Divine intervention spared Paul’s life in this traumatic situation. But it did more than that. Look what he says in verse 10. We trust in God “who delivered us from so great a death, and does deliver us; in whom we trust that He will still deliver us…” Did you catch that? Paul says God delivered us in the past, He’s delivering us now, and He will deliver us in the future. What a statement of triumph and confidence! And you can have that confidence too.
I know some people who have experienced very hard things in life. Some of them have become angry, disillusioned, and bitter. But that wasn’t Paul. Others I know have clung to God throughout their disappointment and heartache, and they have come through the furnace of affliction with a powerful life witness for Jesus. Like Paul, they understood that God intervened so He would be glorified and that their suffering would encourage others.
Are you going through a severe trial? Have you almost given up hope that change is possible? Have you allowed God to intervene in the situation or are you still trying to muddle through on your own strength? God wants to bring you to the point of complete dependence on Him. He wants you to understand that His power alone is sufficient to meet your need. He wants you to come to the place where you have complete confidence in Him.
And remember, your trial may not end as the one Paul mentions here. Eventually, he gave his life for the sake of the Gospel. Yet, even in that, he trusted God completely. He knew that divine intervention was a means to being delivered from death.
The Second MEANS (by which we are delivered from death) is,
By Human Intercession
Notice the next thing that Paul wrote. He said God delivered us, [now listen] “you also helping together in prayer for us…” So, Paul relied completely on God, but he also recognized the role of God’s people in prayer.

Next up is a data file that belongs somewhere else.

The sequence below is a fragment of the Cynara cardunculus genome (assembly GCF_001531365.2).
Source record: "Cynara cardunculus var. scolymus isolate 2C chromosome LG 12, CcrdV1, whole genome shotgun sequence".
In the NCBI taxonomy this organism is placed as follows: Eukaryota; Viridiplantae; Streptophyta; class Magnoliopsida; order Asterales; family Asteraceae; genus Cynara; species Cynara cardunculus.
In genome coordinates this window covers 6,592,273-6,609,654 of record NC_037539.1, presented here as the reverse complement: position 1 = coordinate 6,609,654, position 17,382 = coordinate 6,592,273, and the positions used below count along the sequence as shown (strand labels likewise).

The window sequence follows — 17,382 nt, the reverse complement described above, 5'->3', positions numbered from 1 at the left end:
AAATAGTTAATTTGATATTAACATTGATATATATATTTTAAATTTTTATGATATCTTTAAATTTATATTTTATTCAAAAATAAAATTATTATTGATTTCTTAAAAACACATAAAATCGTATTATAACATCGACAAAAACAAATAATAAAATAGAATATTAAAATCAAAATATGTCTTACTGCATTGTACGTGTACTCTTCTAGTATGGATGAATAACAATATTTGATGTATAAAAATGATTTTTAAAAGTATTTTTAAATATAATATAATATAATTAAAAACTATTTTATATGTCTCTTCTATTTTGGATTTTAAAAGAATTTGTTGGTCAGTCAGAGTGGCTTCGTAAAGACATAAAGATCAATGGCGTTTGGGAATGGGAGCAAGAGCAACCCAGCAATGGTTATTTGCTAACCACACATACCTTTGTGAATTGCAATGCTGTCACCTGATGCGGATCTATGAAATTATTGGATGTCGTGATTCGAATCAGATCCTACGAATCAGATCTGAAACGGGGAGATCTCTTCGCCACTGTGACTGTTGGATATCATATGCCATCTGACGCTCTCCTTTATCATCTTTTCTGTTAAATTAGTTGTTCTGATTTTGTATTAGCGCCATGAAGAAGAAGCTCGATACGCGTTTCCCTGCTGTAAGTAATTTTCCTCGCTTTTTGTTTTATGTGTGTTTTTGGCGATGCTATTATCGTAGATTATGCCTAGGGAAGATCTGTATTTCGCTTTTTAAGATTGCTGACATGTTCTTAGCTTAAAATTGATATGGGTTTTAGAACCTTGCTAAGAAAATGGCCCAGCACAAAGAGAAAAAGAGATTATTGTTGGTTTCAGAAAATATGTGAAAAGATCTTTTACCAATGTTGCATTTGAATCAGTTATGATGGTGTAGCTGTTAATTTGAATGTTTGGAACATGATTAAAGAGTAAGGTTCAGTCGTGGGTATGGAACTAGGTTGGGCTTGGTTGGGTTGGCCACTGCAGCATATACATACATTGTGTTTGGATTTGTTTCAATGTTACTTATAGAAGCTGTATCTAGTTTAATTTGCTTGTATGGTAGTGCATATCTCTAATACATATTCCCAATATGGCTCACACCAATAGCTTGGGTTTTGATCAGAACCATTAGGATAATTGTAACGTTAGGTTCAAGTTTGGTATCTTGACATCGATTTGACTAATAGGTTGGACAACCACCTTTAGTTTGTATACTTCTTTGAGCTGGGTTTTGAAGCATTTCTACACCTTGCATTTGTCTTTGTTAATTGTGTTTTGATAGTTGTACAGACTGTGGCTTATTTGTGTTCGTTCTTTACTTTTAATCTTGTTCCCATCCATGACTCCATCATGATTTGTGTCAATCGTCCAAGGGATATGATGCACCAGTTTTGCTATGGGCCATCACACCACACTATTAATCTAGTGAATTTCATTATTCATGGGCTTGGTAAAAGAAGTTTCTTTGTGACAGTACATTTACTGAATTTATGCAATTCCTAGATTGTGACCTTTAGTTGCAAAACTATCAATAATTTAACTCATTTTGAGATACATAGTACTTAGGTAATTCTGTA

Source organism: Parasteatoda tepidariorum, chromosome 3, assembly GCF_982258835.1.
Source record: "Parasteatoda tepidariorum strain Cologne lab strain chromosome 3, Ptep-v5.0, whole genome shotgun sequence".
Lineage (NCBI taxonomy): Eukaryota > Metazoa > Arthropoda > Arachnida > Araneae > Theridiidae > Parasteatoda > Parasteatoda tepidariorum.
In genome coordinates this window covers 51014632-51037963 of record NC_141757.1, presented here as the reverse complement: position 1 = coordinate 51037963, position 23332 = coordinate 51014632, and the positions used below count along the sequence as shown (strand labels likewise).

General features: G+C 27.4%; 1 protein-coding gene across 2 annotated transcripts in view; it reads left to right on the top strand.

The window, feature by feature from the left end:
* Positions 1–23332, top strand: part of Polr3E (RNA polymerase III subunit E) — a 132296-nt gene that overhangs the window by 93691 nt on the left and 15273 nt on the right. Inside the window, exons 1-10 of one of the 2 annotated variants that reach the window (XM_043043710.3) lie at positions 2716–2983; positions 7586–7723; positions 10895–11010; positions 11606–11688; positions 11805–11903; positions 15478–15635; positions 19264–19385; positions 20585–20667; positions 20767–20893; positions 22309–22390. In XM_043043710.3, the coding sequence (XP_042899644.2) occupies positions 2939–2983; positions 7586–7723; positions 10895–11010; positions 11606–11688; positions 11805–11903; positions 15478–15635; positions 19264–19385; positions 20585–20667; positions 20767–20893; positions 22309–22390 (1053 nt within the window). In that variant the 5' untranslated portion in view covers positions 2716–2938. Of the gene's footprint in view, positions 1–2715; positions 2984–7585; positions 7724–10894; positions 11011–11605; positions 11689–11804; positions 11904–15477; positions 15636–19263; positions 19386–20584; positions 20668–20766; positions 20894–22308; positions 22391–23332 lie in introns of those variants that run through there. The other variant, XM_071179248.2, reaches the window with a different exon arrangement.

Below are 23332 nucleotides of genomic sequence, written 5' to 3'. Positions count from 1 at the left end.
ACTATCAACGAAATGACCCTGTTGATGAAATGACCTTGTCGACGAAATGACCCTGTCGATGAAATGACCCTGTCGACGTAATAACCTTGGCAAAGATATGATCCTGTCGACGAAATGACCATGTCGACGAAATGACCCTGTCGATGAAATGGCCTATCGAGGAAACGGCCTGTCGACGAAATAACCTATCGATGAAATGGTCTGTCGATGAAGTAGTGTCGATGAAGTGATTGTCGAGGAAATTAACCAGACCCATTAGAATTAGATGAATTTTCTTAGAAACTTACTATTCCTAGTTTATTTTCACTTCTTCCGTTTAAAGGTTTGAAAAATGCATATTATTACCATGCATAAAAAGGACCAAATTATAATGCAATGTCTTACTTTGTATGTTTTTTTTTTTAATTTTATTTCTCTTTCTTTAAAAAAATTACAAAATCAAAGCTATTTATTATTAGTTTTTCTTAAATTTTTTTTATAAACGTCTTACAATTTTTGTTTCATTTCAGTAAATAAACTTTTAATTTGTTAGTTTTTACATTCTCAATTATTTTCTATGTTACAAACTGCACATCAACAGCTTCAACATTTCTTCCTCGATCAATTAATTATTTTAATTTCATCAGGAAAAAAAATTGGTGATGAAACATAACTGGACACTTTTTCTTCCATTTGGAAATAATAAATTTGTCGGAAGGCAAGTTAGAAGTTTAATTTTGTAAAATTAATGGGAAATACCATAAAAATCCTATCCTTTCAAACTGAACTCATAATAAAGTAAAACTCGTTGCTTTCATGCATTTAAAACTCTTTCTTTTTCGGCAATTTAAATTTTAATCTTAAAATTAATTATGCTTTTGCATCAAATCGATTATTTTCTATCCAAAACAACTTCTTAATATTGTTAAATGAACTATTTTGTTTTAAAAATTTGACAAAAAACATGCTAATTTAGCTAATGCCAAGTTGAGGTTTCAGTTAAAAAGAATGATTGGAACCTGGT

Intercessory prayer is crucial to the expression of God’s power and sovereign purpose. Alfred Lord Tennyson wrote,
“More things are wrought by prayer
Than this world dreams of. Wherefore, let thy voice
Rise like a fountain for me night and day.
For what are men better than sheep or goats
That nourish a blind life within the brain,
If, knowing God, they lift not hands of prayer
Both for themselves and those who call them friend?
For so the whole round earth is every way
Bound by gold chains about the feet of God.”Alfred, Lord Tennyson, “Morte d’Arthur”
When you and I engage in intercessory prayer we often have no idea of the result. But hopefully, we have enough experience with it that we will continue to pray even when God seems silent. When Paul was going through his extreme trial, it may be that the Corinthian Believers didn’t know anything about it. But because they had him on their hearts, because they loved him as a brother in Christ, they were interceding for him before the throne of God.
The result of this intercession is “that thanks may be given by many persons on our behalf for the gift granted to us through many.” Here, Paul uses picturesque language; “that out of many upturned faces (in intercession), thanks may be given to God by many on our behalf.” The “gift” Paul refers to must be the precious gift of deliverance from the impossible situation he had faced. And because the Corinthians engaged in intercessory prayer, they also shared in the joy of Paul’s deliverance. If you have never experienced the joy of being part of an answer to someone’s prayer, you’re really missing something!
The goal of prayer is not to change God’s plans. It is rather to see Him glorified in those plans and thank Him for them. We can be confident that God’s sovereign plans will be accomplished, balanced by the faithful prayers of His people.
Like the Corinthian Believers, we may not know the dangers faced by those we love. But we can be confident that God hears our intercession on their behalf. And we can be confident that one of the means of being delivered from death, physical or spiritual, is human intercession.
The Final MEANS (by which we are delivered from death) is,